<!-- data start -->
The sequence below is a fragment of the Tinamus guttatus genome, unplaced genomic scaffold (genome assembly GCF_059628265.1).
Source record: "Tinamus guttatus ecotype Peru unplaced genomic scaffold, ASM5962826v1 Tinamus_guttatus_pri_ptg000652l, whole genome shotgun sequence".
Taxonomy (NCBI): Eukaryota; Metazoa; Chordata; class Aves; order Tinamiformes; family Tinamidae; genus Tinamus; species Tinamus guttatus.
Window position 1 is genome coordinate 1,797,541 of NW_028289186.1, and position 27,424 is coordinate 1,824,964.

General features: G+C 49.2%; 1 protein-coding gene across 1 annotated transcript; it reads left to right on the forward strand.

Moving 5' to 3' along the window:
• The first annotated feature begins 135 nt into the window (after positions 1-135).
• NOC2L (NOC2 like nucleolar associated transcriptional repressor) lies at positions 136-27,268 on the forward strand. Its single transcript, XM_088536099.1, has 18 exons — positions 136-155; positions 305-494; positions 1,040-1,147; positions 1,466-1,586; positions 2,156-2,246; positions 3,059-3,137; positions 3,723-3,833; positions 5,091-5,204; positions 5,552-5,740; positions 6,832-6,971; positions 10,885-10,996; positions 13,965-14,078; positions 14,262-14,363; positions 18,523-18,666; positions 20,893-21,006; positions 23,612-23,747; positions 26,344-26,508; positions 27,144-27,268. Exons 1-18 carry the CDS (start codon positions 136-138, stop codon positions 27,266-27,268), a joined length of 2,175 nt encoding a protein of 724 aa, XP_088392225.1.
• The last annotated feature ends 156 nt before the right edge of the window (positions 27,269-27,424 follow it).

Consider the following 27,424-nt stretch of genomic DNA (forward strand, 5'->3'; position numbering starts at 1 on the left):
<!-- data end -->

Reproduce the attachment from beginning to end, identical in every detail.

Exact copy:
The sequence below is a fragment of the Tinamus guttatus genome, unplaced genomic scaffold (genome assembly GCF_059628265.1).
Source record: "Tinamus guttatus ecotype Peru unplaced genomic scaffold, ASM5962826v1 Tinamus_guttatus_pri_ptg000652l, whole genome shotgun sequence".
Taxonomy (NCBI): Eukaryota; Metazoa; Chordata; class Aves; order Tinamiformes; family Tinamidae; genus Tinamus; species Tinamus guttatus.
Window position 1 is genome coordinate 1,797,541 of NW_028289186.1, and position 27,424 is coordinate 1,824,964.

General features: G+C 49.2%; 1 protein-coding gene across 1 annotated transcript; it reads left to right on the forward strand.

Moving 5' to 3' along the window:
• The first annotated feature begins 135 nt into the window (after positions 1-135).
• NOC2L (NOC2 like nucleolar associated transcriptional repressor) lies at positions 136-27,268 on the forward strand. Its single transcript, XM_088536099.1, has 18 exons — positions 136-155; positions 305-494; positions 1,040-1,147; positions 1,466-1,586; positions 2,156-2,246; positions 3,059-3,137; positions 3,723-3,833; positions 5,091-5,204; positions 5,552-5,740; positions 6,832-6,971; positions 10,885-10,996; positions 13,965-14,078; positions 14,262-14,363; positions 18,523-18,666; positions 20,893-21,006; positions 23,612-23,747; positions 26,344-26,508; positions 27,144-27,268. Exons 1-18 carry the CDS (start codon positions 136-138, stop codon positions 27,266-27,268), a joined length of 2,175 nt encoding a protein of 724 aa, XP_088392225.1.
• The last annotated feature ends 156 nt before the right edge of the window (positions 27,269-27,424 follow it).

Consider the following 27,424-nt stretch of genomic DNA (forward strand, 5'->3'; position numbering starts at 1 on the left):